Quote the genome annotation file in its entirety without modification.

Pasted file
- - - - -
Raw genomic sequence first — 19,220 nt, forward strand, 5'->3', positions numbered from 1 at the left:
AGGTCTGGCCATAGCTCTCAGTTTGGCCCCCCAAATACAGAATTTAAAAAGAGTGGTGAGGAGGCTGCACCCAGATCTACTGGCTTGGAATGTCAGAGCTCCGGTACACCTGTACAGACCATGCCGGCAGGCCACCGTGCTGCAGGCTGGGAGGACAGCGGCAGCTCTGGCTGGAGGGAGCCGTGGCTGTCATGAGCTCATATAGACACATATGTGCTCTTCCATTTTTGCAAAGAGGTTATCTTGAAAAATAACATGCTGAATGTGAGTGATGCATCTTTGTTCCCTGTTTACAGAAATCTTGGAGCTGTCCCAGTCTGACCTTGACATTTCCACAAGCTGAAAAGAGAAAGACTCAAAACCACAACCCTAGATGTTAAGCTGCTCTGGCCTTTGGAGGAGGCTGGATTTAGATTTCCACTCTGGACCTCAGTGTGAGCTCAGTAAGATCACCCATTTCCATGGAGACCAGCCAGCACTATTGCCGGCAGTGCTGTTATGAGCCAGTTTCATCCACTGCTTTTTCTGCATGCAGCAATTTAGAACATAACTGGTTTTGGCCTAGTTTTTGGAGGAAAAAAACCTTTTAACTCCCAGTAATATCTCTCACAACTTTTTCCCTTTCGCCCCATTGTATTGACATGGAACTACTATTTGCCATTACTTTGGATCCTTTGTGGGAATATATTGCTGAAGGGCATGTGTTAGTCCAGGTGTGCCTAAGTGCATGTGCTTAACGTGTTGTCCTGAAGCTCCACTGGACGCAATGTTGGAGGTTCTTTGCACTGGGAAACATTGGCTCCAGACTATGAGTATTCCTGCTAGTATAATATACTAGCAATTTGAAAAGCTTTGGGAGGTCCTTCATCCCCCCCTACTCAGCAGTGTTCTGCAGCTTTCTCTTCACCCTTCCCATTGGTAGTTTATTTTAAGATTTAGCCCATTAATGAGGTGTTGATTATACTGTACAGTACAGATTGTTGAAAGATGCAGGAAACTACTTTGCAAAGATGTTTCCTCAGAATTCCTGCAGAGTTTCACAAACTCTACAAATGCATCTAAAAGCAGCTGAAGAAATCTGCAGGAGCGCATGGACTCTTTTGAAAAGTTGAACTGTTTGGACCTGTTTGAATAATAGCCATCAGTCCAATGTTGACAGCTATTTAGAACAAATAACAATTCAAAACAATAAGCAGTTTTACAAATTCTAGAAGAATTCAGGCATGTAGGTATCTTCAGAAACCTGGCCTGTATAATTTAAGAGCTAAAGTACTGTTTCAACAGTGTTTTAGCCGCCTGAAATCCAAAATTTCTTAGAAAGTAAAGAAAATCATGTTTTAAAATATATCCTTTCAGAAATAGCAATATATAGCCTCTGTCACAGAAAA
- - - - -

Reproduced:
Raw genomic sequence first — 19,220 nt, forward strand, 5'->3', positions numbered from 1 at the left:
AGGTCTGGCCATAGCTCTCAGTTTGGCCCCCCAAATACAGAATTTAAAAAGAGTGGTGAGGAGGCTGCACCCAGATCTACTGGCTTGGAATGTCAGAGCTCCGGTACACCTGTACAGACCATGCCGGCAGGCCACCGTGCTGCAGGCTGGGAGGACAGCGGCAGCTCTGGCTGGAGGGAGCCGTGGCTGTCATGAGCTCATATAGACACATATGTGCTCTTCCATTTTTGCAAAGAGGTTATCTTGAAAAATAACATGCTGAATGTGAGTGATGCATCTTTGTTCCCTGTTTACAGAAATCTTGGAGCTGTCCCAGTCTGACCTTGACATTTCCACAAGCTGAAAAGAGAAAGACTCAAAACCACAACCCTAGATGTTAAGCTGCTCTGGCCTTTGGAGGAGGCTGGATTTAGATTTCCACTCTGGACCTCAGTGTGAGCTCAGTAAGATCACCCATTTCCATGGAGACCAGCCAGCACTATTGCCGGCAGTGCTGTTATGAGCCAGTTTCATCCACTGCTTTTTCTGCATGCAGCAATTTAGAACATAACTGGTTTTGGCCTAGTTTTTGGAGGAAAAAAACCTTTTAACTCCCAGTAATATCTCTCACAACTTTTTCCCTTTCGCCCCATTGTATTGACATGGAACTACTATTTGCCATTACTTTGGATCCTTTGTGGGAATATATTGCTGAAGGGCATGTGTTAGTCCAGGTGTGCCTAAGTGCATGTGCTTAACGTGTTGTCCTGAAGCTCCACTGGACGCAATGTTGGAGGTTCTTTGCACTGGGAAACATTGGCTCCAGACTATGAGTATTCCTGCTAGTATAATATACTAGCAATTTGAAAAGCTTTGGGAGGTCCTTCATCCCCCCCTACTCAGCAGTGTTCTGCAGCTTTCTCTTCACCCTTCCCATTGGTAGTTTATTTTAAGATTTAGCCCATTAATGAGGTGTTGATTATACTGTACAGTACAGATTGTTGAAAGATGCAGGAAACTACTTTGCAAAGATGTTTCCTCAGAATTCCTGCAGAGTTTCACAAACTCTACAAATGCATCTAAAAGCAGCTGAAGAAATCTGCAGGAGCGCATGGACTCTTTTGAAAAGTTGAACTGTTTGGACCTGTTTGAATAATAGCCATCAGTCCAATGTTGACAGCTATTTAGAACAAATAACAATTCAAAACAATAAGCAGTTTTACAAATTCTAGAAGAATTCAGGCATGTAGGTATCTTCAGAAACCTGGCCTGTATAATTTAAGAGCTAAAGTACTGTTTCAACAGTGTTTTAGCCGCCTGAAATCCAAAATTTCTTAGAAAGTAAAGAAAATCATGTTTTAAAATATATCCTTTCAGAAATAGCAATATATAGCCTCTGTCACAGAAAA